When it came to losing her faith, the obvious thing to grab onto might be an out-of-character attempt at exorcism at a summer festival, but the seeds had been planted long before that. Studying RE had thrown up plenty of questions and doubts in teenage Katy’s mind, but not only had she failed to find satisfying answers to these questions at church, she hadn’t found any answers. The questions were thrown out – the church was not a place for questions. Similarly, stark warnings were sent her way when the congregation found out she wanted to study theology at university – she was told that many young people who studied theology lost their faith so she shouldn’t do it. She rightly asked the question that if her faith couldn’t stand up to intellectual rigour, what was the point? But something even more troubling began to happen as these questions were asked – her positions of responsibility in the church (from making tea and coffee through to being in the worship band) were taken away. Not only was there no room for doubt, there was no room for anyone doubting. (There’s an important caveat here: Katy’s story and performance were designed to be funny, not to provoke youth ministry discussion – so it’s definitely possible that certain elements were hammed up, not in an effort to lie, but to entertain.)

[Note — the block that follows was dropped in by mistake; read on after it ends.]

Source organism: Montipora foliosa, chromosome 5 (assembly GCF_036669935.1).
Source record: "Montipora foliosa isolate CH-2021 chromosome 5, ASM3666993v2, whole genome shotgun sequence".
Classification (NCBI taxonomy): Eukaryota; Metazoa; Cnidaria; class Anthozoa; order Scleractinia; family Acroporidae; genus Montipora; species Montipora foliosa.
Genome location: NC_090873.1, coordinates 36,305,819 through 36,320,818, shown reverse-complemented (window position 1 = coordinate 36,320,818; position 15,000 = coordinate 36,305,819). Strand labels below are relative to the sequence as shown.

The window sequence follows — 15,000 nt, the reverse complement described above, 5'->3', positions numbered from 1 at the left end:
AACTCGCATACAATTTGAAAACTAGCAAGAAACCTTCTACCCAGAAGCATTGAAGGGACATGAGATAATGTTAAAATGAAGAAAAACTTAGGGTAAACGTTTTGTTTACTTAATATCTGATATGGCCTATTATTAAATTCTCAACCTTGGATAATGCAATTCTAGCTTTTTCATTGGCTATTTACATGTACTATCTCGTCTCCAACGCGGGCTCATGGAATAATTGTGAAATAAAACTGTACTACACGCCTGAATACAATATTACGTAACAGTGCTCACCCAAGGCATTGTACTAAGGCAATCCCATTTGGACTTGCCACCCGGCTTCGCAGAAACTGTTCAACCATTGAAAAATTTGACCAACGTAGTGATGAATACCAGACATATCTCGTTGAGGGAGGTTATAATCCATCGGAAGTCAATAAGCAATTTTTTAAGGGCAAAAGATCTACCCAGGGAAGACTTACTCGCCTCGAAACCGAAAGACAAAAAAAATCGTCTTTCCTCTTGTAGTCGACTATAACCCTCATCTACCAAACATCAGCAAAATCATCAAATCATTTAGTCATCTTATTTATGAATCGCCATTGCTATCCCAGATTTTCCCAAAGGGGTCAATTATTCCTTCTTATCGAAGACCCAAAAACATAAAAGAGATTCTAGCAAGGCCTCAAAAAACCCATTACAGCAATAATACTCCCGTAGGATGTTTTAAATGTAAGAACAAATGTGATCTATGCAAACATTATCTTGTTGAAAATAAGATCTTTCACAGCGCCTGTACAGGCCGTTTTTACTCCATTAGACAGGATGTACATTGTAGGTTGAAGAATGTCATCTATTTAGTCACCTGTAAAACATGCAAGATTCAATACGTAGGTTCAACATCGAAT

Youth ministry, and presumably the church Katy attended, have moved on since her teenage years. Perhaps the lack of youth leader in the story speaks to a lack of space for these doubts and a church so desperate to keep hold of teenagers that they sought to avoid problematic conversations. We’re probably more used to sitting with young people’s doubt. But this story reminds us how important that is. Not only does acknowledging and allowing space for doubt open up conversations and create spaces where teenagers are free to honestly express what’s going on in their head, this stage might also be vital for their faith development. In John Westerhoff’s stages of faith development, the third stage he identifies, searching faith, is prevalent in adolescence. This is a time of doubt and exploration and allows young people to eventually own their faith for themselves. Katy Brand’s challenge isn’t about our cultural relevance, it’s about a youth and children’s ministry that is open to doubt; that doesn’t remove young people from positions of influence because they’re asking awkward questions, but is instead happy to journey and wrestle with uncomfortable trains of thought. If we can’t learn from Katy’s story, her hour of jokes in youth ministry’s direction will be no laughing matter.